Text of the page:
The Hong Kong people follow many faiths – Buddhism, Taoism, Confucianism, Christianity, Islam, Hinduism, Sikhism and Judaism. Aside from offering spiritual guidance, most major religious bodies also manage schools and administer health care and welfare to the general community. The traditional Chinese religions of Buddhism and Taoism have the largest, albeit “secular”, followings. Many of the more than 600 temples are dedicated to deities from these faiths. They range in size from small altars along the street to large edifices like the Wong Tai Sin Temple in Kowloon and the Man Mo Temple in Hollywood Road on Hong Kong Island.
Christianity was first introduced to Hong Kong in the early colonial days of the mid-nineteenth century. Today, Christians are estimated to number 670,000, 51% of which are Protestant and 49% Roman Catholic. The Protestant Church comprises 1,300 congregations in more than 50 denominations, the largest being Baptist, Lutheran, Adventist, Anglican, Christian and Missionary Alliance, Presbyterian and Congregational, Methodist, Pentecostal and Salvation Army. Both groups support many educational and community services. Christian organizations are responsible for a great number of educational institutions, hospitals, community centers, day care centers, children’s homes, elderly centers and schools for the handicapped.
The Muslim community numbers 220,000, more than half of which are Chinese. There are five principal mosques used for daily prayers. The oldest is the Jamia Masjid on Shelley Street, Hong Kong, which was rebuilt in 1915. The Masjid Ammar and Osman Ramju Sadick Islamic Centre in Wan Chai have a community hall, library, and medical clinic as well as a masjid. The most distinctive Kowloon Masjid and Islamic Centre is located on Nathan Road in Kowloon, and has three prayer halls, a community hall, medical clinic and library.
The Hindu community is 40,000 strong. Religious and social activities centre on the Hindu Temple in Happy Valley.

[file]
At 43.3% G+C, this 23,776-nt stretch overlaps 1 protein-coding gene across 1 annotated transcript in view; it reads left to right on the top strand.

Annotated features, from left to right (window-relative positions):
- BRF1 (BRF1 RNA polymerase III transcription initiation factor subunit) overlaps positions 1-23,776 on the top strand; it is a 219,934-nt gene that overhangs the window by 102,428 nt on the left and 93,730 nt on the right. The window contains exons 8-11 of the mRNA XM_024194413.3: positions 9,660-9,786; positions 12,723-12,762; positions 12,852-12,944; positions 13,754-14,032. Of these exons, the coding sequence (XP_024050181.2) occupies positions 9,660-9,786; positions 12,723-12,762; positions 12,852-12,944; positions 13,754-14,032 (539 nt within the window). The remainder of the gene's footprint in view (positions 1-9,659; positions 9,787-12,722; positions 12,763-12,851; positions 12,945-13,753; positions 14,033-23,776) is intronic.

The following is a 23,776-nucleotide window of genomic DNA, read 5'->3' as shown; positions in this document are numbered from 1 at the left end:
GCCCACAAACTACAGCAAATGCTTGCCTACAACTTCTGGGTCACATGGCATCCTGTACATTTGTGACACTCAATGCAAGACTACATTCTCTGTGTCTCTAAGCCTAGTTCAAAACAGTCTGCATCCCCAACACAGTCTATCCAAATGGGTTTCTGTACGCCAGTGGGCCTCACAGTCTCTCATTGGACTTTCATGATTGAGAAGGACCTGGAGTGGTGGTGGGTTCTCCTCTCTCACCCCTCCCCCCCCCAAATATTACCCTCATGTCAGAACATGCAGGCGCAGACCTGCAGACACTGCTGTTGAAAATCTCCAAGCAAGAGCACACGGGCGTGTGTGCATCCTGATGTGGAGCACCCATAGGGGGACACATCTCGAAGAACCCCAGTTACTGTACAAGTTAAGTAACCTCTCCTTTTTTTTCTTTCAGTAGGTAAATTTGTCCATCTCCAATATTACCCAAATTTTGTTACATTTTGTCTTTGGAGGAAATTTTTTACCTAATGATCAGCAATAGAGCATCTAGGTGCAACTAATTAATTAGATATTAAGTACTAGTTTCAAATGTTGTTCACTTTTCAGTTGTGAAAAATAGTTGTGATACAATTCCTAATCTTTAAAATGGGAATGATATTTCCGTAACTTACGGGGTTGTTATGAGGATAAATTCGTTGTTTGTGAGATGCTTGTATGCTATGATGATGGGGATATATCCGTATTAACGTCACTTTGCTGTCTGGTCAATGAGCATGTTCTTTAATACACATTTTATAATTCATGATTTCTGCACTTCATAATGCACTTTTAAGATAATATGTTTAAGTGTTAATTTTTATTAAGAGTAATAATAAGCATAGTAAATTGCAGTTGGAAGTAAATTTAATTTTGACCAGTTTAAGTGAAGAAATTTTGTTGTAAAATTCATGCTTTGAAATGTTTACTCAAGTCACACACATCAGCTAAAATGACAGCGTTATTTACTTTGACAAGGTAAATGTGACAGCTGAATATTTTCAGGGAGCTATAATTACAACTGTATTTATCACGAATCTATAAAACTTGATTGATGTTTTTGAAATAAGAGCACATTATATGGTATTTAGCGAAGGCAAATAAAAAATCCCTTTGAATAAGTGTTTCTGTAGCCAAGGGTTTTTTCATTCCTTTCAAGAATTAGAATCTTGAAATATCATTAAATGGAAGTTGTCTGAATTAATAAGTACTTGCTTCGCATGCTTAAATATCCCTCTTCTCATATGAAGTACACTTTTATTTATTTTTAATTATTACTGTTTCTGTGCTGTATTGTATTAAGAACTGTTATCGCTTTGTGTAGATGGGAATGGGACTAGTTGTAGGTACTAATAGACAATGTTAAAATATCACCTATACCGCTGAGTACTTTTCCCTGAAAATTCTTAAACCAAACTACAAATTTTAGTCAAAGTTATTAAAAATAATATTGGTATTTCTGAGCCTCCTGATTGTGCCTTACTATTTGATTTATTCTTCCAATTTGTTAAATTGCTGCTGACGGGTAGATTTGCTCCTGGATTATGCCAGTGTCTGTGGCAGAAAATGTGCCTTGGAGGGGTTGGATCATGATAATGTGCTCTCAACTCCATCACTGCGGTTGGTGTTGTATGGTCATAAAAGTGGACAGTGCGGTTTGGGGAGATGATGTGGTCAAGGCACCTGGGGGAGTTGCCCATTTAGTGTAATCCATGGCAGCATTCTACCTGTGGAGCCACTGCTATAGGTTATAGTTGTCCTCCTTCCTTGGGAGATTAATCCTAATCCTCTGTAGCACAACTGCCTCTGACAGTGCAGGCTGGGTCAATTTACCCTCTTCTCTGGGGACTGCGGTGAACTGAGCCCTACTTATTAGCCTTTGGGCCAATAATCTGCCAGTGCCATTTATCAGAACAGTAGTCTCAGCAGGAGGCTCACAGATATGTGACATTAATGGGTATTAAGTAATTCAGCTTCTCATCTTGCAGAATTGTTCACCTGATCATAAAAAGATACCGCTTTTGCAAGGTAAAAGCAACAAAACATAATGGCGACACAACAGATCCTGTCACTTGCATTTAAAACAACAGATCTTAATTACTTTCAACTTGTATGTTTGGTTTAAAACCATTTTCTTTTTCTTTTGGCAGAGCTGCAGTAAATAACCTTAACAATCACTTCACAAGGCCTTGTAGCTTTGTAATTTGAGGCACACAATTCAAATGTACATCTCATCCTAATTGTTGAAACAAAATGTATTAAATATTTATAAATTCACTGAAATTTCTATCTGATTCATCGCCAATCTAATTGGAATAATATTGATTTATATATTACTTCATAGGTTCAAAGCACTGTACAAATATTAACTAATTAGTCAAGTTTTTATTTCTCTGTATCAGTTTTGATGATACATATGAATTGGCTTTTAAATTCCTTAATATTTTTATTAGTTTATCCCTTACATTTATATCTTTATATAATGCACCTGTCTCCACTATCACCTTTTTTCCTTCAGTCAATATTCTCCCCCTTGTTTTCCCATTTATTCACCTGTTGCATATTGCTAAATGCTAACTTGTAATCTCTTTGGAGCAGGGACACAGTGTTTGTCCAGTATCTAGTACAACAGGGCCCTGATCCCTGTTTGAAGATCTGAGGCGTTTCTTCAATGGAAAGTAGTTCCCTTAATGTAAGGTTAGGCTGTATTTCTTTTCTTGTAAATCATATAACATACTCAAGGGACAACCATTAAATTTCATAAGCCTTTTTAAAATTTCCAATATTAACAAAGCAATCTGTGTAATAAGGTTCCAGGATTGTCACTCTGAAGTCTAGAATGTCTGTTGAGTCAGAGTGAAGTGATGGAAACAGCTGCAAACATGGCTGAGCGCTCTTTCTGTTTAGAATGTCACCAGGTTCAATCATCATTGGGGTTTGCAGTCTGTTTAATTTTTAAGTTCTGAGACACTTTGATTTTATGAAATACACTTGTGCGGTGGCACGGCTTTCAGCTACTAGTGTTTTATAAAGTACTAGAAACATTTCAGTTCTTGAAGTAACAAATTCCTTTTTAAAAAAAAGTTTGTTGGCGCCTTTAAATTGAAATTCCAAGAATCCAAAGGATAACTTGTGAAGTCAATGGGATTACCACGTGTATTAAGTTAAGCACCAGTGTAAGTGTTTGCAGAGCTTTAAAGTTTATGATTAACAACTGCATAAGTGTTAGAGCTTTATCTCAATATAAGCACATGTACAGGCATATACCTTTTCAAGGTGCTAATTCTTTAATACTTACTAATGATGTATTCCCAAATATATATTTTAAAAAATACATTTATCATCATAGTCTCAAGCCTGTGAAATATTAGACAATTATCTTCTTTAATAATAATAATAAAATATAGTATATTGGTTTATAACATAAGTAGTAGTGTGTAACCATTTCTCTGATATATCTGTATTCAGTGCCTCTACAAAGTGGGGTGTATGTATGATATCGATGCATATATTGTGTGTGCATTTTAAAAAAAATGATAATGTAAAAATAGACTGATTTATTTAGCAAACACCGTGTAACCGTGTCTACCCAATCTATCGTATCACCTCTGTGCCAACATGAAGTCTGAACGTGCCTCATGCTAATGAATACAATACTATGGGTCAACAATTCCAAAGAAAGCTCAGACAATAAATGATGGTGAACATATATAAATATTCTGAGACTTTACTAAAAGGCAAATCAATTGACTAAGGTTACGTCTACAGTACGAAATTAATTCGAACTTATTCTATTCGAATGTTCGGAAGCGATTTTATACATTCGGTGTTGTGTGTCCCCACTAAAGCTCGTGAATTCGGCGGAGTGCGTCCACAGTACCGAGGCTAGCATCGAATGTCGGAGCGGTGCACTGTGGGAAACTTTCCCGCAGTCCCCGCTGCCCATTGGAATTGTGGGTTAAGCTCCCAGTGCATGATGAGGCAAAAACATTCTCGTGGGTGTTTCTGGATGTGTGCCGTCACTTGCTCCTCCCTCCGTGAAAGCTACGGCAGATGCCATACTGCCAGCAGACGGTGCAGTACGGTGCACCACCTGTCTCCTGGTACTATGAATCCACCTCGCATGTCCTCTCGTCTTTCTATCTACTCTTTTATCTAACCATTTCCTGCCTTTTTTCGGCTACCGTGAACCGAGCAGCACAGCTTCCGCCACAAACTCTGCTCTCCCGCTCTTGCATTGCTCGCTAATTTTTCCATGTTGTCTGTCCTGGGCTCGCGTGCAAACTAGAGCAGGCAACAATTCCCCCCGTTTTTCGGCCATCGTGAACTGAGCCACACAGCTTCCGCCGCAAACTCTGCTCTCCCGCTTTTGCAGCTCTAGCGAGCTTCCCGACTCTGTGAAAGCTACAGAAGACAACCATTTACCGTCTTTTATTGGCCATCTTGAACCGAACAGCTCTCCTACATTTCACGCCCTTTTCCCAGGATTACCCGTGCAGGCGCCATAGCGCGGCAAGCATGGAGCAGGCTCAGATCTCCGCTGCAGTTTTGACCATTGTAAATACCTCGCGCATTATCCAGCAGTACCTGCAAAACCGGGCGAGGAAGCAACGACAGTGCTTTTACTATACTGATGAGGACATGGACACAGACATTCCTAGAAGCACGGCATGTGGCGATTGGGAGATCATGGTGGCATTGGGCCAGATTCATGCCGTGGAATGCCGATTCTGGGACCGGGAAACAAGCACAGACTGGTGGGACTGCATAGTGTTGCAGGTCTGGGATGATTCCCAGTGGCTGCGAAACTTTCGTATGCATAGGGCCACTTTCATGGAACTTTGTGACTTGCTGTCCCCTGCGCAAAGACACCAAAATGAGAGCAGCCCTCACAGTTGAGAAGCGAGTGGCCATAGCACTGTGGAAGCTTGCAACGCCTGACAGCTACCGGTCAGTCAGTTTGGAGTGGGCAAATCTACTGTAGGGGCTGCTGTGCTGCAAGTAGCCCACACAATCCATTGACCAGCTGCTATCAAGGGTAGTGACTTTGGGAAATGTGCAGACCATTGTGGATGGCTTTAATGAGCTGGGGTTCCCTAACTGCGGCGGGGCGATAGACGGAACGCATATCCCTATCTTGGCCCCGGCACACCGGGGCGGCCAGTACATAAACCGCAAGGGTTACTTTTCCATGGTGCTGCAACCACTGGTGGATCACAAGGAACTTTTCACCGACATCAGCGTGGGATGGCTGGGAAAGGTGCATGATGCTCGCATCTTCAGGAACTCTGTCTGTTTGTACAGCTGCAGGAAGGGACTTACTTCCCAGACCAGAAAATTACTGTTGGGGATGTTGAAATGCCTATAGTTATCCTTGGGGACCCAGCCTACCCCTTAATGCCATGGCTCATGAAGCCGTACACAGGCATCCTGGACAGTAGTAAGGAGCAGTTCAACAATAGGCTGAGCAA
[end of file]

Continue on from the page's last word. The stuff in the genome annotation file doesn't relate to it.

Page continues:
The Sikhs first came to Hong Kong in the 19th Century with the British Armed Forces and currently number around 10,000 in Hong Kong. Prior to World War II, a large segment of the Hong Kong Police Department was Sikh. The centre of their religious worship is located at the Sikh Temple in Wan Chai. A special feature of the temple, which was established in 1901, is the provision of free meals and short-term accommodation for overseas visitors of any faith.
Hong Kong’s Jewish community, which is currently 3,000-strong with three main synagogues, dates back to the 1840s. The Ohel Leah Synagogue was built in 1902. Attached to the synagogue is a Jewish Community Centre that offers its members and visiting Jews supervised kosher dining and banquet, cultural and recreational facilities, as well as a specialist library covering all aspects of Judaica. There are also a number of associated groups centered on a common interest, such as the Jewish Women’s Association and the Jewish Historical Society. The community also operates a Jewish international school, which has an international stream that is open to students of all faiths.
|HONG KONG BUDDHIST ASSOCIATION buddhist
|WONG TAI SIN TEMPLE taoist
|CATHOLIC DIOCESE OF HONG KONG catholic
|HK SHENG KUNG HUI anglican church association
|CHURCH OF ALL NATIONS lutheran
|FRIENDS HONG KONG quaker
|UNION CHURCH HONG KONG non-denominational
|COMMUNITY CHURCH HK non-denominational
|ISLAMIC UNION IN HONG KONG muslim
|ISLAM IN HONG KONG muslim
|KHALSA DIWAN SIKH TEMPLE sikh
|OHEL LEAH SYNAGOGUE orthodox
|UNITED JEWISH CONGREGATION OF HK reform
|CHABAD OF HONG KONG hasidic